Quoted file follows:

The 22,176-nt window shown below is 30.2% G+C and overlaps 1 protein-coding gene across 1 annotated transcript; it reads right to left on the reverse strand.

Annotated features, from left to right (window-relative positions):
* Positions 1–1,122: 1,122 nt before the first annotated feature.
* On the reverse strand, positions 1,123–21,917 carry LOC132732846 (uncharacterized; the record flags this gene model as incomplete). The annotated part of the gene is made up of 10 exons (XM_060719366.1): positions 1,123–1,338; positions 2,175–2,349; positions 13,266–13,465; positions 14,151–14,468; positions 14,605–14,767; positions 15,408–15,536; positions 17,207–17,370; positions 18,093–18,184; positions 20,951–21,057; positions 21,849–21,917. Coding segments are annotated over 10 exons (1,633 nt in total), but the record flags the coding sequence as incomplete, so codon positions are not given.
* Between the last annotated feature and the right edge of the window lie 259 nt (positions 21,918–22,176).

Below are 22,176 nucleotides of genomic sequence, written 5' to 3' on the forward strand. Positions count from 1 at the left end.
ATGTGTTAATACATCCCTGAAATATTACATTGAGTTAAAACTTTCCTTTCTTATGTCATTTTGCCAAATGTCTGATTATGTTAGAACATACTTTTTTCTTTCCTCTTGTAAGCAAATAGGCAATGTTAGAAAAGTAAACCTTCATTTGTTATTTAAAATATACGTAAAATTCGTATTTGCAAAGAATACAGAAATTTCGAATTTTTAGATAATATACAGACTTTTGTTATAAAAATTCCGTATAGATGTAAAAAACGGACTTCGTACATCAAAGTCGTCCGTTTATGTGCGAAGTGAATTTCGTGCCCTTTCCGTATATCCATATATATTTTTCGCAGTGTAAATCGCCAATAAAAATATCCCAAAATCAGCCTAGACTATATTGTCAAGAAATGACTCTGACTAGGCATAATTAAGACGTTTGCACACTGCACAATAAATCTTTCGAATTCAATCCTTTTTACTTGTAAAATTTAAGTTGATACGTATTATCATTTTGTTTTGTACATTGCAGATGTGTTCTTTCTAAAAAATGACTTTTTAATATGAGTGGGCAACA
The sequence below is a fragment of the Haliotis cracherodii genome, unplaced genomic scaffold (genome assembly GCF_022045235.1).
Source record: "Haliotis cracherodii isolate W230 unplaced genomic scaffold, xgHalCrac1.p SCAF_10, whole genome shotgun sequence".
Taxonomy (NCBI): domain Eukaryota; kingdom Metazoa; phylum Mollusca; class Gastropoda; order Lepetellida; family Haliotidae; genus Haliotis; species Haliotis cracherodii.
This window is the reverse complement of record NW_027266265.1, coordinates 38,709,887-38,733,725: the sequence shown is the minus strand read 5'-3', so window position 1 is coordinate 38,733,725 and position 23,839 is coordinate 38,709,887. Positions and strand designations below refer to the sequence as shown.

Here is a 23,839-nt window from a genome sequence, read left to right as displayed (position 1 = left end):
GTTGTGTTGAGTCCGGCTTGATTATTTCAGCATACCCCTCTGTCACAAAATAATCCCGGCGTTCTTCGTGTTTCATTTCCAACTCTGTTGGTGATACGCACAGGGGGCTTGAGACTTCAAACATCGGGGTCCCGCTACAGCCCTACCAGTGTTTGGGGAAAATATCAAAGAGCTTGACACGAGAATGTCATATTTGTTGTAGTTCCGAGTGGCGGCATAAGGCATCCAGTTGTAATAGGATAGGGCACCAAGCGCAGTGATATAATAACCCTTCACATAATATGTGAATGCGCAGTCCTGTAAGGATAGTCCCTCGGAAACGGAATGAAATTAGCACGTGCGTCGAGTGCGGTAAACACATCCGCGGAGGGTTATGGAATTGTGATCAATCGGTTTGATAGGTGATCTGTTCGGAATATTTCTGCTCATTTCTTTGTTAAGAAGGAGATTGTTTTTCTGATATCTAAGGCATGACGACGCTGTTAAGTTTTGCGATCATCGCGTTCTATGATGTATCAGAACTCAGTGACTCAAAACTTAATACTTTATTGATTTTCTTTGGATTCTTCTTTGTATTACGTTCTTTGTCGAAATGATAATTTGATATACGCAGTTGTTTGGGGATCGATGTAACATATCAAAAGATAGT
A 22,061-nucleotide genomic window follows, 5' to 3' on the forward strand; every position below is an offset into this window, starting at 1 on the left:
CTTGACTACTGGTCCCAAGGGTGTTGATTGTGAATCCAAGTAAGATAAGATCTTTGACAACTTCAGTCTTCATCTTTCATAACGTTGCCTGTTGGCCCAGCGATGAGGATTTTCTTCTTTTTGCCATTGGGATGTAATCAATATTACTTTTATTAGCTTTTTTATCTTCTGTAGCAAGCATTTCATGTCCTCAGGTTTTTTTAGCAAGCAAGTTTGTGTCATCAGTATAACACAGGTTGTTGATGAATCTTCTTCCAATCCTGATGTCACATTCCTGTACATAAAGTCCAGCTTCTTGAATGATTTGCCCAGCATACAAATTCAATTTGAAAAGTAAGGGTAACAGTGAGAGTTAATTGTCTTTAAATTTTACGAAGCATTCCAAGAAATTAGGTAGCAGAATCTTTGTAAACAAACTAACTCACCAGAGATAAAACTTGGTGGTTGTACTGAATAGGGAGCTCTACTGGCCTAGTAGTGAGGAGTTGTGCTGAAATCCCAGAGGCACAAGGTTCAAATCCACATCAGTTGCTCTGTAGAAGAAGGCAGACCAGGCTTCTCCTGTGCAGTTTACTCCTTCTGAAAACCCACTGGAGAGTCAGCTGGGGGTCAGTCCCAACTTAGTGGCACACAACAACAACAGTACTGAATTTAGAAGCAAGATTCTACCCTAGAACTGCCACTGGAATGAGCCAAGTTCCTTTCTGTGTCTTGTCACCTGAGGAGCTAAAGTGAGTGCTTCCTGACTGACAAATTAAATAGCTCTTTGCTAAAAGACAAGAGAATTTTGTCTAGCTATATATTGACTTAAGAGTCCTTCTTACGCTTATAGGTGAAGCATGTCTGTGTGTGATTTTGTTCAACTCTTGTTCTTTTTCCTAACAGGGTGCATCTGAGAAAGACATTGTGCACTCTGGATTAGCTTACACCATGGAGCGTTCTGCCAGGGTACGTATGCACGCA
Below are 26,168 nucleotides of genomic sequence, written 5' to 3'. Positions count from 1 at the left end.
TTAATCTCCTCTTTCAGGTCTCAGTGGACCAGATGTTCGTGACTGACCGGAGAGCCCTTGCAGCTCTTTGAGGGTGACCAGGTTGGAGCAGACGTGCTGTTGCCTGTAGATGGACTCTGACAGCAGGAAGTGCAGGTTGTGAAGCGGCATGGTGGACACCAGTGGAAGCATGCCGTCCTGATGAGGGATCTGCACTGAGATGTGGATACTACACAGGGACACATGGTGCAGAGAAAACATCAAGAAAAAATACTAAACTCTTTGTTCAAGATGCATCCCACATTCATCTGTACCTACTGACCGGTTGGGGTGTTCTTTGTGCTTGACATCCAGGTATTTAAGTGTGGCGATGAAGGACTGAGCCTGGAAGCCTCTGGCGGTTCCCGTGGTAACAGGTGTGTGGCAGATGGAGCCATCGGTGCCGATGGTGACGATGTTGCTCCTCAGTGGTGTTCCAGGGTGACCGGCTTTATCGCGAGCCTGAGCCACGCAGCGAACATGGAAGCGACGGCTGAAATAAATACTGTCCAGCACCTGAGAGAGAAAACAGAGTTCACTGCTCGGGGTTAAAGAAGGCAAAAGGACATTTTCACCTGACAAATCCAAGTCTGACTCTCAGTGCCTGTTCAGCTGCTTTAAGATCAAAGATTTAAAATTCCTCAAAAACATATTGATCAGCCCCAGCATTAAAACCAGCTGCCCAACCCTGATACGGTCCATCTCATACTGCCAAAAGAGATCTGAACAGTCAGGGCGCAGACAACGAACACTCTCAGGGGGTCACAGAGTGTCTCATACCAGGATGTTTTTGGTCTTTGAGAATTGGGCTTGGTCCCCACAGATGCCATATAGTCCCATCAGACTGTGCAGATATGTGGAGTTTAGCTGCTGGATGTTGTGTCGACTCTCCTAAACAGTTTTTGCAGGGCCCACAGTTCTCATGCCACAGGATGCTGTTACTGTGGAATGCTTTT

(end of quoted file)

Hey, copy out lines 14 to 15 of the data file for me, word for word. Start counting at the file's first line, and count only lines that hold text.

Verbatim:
A 22,061-nucleotide genomic window follows, 5' to 3' on the forward strand; every position below is an offset into this window, starting at 1 on the left:
CTTGACTACTGGTCCCAAGGGTGTTGATTGTGAATCCAAGTAAGATAAGATCTTTGACAACTTCAGTCTTCATCTTTCATAACGTTGCCTGTTGGCCCAGCGATGAGGATTTTCTTCTTTTTGCCATTGGGATGTAATCAATATTACTTTTATTAGCTTTTTTATCTTCTGTAGCAAGCATTTCATGTCCTCAGGTTTTTTTAGCAAGCAAGTTTGTGTCATCAGTATAACACAGGTTGTTGATGAATCTTCTTCCAATCCTGATGTCACATTCCTGTACATAAAGTCCAGCTTCTTGAATGATTTGCCCAGCATACAAATTCAATTTGAAAAGTAAGGGTAACAGTGAGAGTTAATTGTCTTTAAATTTTACGAAGCATTCCAAGAAATTAGGTAGCAGAATCTTTGTAAACAAACTAACTCACCAGAGATAAAACTTGGTGGTTGTACTGAATAGGGAGCTCTACTGGCCTAGTAGTGAGGAGTTGTGCTGAAATCCCAGAGGCACAAGGTTCAAATCCACATCAGTTGCTCTGTAGAAGAAGGCAGACCAGGCTTCTCCTGTGCAGTTTACTCCTTCTGAAAACCCACTGGAGAGTCAGCTGGGGGTCAGTCCCAACTTAGTGGCACACAACAACAACAGTACTGAATTTAGAAGCAAGATTCTACCCTAGAACTGCCACTGGAATGAGCCAAGTTCCTTTCTGTGTCTTGTCACCTGAGGAGCTAAAGTGAGTGCTTCCTGACTGACAAATTAAATAGCTCTTTGCTAAAAGACAAGAGAATTTTGTCTAGCTATATATTGACTTAAGAGTCCTTCTTACGCTTATAGGTGAAGCATGTCTGTGTGTGATTTTGTTCAACTCTTGTTCTTTTTCCTAACAGGGTGCATCTGAGAAAGACATTGTGCACTCTGGATTAGCTTACACCATGGAGCGTTCTGCCAGGGTACGTATGCACGCA